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The Irony Of Knowledge Age And The Modern Family

The irony of knowledge age

We have advanced from the Stone Age due to accumulation of knowledge as the prefrontal cortex of the brain started to grow and our curiosity led us to question and seek evidence. However, we are living our double standards.

At work, we question the employer, engage in analytics and critique our workload instead of blindly working like a widget. We aspire to gain knowledge about the products and services we give and receive to rise to the top of career ladders and master the stock market, but unfortunately, at home, we seek to switch off our brain and turn to mind-numbing content online, prefer to hand over our children to nannies or virtual baby sitters, called media and devices and rarely question what our children’s caregivers and doctor serve up.

Research has not shown any medicinal benefits from alcohol or opioids.  Yet, alcohol is legal for recreational use without any limits on how much one can possess. Teenagers are being regularly prescribed antidepressants that change their brains forever. This is happening in full knowledge of prescribing physicians.

Why are physicians not providing alternative treatments for youth when presented with depression?

Is not depression a sign of emotional awareness and of finding ways to fit in at that age, apart from a few cases of clinical depression?

Why are parents blindly following physician’s advice on prescriptions of brain altering drugs?

The modern family

More and more parents are now relying on schools to provide a home environment to their children. The school boards have started offering Extended Day Programs, so children can eat some snacks and  be under the care of disinterested and overworked staff till 6pm. That leaves parents with just under 2-3 hours to spend with their children, which usually involves 2 hours spent in driving home, eating and preparing dinner, some homework and maybe even driving to another activity and hurrying them to go to bed,  maybe without even a goodnight back rub.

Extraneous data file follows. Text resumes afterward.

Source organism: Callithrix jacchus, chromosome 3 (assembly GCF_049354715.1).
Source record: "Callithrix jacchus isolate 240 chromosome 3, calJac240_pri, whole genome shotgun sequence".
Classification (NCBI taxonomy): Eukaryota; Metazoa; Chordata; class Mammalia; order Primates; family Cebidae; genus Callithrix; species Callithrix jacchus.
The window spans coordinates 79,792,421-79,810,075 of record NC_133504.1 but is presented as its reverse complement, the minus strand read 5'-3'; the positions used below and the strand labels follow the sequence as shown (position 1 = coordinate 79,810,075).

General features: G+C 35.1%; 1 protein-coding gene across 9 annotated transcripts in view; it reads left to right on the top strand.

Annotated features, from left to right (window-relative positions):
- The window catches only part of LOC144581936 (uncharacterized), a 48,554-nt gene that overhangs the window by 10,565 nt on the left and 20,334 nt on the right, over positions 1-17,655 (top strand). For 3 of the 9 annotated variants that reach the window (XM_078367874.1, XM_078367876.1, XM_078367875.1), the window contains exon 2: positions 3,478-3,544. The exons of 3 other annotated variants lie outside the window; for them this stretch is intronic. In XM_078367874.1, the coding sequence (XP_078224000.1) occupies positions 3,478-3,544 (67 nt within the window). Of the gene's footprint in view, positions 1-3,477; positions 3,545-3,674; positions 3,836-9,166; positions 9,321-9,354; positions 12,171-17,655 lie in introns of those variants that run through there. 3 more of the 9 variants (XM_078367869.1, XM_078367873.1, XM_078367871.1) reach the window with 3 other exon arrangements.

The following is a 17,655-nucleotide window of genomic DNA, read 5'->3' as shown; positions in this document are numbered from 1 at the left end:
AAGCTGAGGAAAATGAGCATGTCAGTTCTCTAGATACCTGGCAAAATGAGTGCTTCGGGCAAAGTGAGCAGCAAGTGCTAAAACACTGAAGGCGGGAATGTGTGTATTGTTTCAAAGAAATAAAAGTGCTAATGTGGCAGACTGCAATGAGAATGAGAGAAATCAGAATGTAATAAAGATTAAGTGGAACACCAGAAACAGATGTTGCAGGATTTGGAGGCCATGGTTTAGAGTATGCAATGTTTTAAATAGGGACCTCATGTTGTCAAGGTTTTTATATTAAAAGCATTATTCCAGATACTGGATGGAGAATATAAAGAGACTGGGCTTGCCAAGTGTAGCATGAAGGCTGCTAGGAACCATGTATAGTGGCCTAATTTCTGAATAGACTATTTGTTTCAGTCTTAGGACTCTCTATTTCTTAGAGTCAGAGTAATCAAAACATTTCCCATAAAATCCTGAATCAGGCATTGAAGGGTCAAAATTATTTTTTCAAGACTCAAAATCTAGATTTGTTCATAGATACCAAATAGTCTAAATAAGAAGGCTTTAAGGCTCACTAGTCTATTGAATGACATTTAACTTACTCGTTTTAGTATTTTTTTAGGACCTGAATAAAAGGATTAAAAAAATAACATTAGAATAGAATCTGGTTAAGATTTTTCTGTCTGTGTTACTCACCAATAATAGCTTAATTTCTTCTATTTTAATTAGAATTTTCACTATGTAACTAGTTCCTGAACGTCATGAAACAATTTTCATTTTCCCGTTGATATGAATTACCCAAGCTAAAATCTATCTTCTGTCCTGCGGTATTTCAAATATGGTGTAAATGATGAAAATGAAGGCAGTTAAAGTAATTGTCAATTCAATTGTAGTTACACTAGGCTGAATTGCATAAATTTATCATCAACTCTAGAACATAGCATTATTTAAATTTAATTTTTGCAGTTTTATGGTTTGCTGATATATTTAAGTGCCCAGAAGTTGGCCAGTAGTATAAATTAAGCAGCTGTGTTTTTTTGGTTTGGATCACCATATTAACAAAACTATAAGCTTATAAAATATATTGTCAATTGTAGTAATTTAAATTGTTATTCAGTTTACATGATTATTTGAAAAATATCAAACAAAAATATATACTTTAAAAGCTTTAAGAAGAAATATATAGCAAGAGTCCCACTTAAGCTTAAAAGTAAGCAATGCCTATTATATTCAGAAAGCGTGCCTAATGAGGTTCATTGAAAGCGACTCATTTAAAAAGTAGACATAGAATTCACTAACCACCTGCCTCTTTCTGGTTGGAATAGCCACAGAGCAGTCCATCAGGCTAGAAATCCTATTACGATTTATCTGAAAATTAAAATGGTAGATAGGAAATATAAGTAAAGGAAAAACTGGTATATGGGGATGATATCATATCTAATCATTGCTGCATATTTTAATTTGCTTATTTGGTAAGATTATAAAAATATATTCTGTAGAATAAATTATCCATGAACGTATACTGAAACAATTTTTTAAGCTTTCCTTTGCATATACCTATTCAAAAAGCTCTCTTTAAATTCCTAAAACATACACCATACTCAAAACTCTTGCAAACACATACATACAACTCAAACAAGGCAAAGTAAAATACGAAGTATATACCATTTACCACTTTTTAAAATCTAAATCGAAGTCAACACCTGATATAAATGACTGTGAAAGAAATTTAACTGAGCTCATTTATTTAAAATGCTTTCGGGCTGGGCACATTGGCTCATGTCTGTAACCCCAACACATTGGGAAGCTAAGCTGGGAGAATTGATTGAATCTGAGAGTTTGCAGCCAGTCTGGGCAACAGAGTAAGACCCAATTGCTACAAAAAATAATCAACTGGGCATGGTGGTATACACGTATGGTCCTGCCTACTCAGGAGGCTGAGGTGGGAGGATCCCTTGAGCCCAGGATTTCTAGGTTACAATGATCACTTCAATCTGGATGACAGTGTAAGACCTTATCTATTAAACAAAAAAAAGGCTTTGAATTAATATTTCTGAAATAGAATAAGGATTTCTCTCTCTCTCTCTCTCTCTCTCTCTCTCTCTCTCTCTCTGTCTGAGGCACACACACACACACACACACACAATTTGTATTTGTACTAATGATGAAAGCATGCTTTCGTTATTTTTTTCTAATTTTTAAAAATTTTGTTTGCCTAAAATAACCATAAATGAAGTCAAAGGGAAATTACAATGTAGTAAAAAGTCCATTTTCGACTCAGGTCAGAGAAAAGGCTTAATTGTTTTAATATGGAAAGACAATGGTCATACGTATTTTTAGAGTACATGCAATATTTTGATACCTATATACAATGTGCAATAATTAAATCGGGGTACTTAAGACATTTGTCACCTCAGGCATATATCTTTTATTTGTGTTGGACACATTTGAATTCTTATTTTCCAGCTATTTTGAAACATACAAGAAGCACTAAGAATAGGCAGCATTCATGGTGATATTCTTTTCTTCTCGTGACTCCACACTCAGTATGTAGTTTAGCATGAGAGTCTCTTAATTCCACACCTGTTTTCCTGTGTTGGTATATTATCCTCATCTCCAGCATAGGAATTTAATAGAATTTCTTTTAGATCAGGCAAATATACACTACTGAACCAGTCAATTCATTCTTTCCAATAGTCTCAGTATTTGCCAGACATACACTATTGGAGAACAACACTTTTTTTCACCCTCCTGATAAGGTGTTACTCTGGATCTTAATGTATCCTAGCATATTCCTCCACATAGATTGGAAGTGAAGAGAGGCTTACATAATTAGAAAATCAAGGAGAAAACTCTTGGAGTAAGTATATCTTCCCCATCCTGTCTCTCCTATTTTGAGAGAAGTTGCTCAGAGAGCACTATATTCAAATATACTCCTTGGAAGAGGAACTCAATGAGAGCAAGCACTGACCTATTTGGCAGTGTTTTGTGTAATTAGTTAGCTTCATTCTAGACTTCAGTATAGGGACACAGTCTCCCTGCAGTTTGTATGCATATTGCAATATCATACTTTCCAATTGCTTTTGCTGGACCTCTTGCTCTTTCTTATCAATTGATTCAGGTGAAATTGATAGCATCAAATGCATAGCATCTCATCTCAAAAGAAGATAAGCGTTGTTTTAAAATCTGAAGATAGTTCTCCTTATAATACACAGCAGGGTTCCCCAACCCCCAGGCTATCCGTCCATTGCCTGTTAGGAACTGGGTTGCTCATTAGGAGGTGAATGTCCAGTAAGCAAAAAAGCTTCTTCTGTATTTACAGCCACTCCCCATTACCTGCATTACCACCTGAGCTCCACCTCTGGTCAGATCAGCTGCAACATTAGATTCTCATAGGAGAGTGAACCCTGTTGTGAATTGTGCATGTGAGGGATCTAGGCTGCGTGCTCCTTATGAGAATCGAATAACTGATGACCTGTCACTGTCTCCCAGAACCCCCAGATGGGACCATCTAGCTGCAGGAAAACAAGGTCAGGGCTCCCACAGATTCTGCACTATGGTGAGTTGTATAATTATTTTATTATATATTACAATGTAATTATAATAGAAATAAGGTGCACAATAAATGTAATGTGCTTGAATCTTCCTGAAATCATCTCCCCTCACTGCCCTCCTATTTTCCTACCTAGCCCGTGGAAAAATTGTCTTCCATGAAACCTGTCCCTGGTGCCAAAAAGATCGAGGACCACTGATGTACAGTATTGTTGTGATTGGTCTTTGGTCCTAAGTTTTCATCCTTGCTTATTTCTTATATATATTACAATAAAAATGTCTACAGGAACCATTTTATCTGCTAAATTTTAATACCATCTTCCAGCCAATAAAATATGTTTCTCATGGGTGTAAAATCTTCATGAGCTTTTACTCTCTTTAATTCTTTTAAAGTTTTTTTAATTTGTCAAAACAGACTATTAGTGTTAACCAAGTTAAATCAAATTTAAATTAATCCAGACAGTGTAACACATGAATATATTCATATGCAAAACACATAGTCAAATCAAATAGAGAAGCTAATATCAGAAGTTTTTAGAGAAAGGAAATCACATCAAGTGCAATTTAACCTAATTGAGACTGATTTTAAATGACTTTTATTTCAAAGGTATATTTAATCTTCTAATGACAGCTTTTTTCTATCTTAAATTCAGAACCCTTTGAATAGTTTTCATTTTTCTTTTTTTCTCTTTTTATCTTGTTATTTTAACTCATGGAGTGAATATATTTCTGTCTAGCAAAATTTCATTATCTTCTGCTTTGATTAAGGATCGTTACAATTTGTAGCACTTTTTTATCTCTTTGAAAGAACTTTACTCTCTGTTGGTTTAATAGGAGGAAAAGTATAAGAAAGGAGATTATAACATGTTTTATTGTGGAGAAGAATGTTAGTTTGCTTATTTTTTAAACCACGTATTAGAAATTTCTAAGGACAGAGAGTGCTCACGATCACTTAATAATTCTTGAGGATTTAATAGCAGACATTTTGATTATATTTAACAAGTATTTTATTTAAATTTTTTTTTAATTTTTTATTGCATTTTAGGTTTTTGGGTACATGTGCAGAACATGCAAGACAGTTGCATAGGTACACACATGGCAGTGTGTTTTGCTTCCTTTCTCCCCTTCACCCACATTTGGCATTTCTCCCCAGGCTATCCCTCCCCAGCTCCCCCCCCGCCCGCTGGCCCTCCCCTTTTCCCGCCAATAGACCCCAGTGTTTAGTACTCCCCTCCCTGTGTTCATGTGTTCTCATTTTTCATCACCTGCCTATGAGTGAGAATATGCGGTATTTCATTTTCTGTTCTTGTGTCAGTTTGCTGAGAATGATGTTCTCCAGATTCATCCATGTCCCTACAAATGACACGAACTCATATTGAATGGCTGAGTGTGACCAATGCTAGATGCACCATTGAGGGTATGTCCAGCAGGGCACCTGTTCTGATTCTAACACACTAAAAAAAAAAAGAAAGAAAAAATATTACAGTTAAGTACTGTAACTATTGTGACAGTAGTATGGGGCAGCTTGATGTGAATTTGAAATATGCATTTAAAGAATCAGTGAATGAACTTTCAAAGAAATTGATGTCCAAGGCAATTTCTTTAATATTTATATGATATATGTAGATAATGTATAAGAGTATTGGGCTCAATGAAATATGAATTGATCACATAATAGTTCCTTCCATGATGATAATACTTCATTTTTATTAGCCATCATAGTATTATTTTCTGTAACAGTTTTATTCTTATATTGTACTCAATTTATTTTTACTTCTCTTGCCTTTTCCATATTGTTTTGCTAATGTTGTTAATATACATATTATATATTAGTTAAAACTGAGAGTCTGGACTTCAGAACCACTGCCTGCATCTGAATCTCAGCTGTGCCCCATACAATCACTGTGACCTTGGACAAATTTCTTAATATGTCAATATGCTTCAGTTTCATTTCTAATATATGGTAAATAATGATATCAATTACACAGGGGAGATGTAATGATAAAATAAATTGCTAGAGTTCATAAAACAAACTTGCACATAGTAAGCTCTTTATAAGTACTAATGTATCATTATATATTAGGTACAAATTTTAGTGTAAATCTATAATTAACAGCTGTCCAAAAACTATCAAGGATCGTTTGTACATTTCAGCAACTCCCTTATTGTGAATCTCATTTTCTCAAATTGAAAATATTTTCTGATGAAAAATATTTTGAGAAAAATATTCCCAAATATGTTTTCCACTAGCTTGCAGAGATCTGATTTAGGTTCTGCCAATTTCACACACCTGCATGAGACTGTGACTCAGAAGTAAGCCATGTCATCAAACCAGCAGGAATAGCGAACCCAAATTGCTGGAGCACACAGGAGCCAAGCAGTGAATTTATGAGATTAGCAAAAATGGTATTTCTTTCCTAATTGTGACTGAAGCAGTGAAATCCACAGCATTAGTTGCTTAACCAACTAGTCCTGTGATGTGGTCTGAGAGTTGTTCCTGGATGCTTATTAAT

Growing up in an environment of joint family and relatives is becoming a thing of the past (Photo credits: Sarah Musavi)

Did the parents get to hear what their child’s day was like? Did she feel respected, accomplished, curious and energized?

Some parents rarely question the way these programs and daycares are conducted. They like to assume that their child had a good time because it was spent with other children.

After working in some of these programs, I am surprised how little parents know what their child did during the day. They arrive in a haste, with their eyes glued to their smart phones and blurt out “hurry up, bud” without paying any respect to what the child may be in the middle of or asking the teachers how the day went. I have seen painfully, how excited children are at seeing their parents who simply extend out a hand while eyes remain fixed to the phone. It’s painful watching the child try to describe his or her day to an oblivious parent.

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A parent was asking me how to help her 6 years old child eat better and how to stop her from acting out, to which I suggested that usually a lack of attention shows up as acting out and that she could simply spend 20-30 mins each day with her simply hearing her out.

She replied: “there is so much to do. Where is the time to do that”?

The reply was rather revealing especially because the mother takes great care in having her children socially involved and being at their best in school grades and behaviour.


Why are parents choosing to not make time for their kids and be interested in their day

Why do parents feel as if getting things done that directly affect their bank account or social status are more important than paying attention to their children?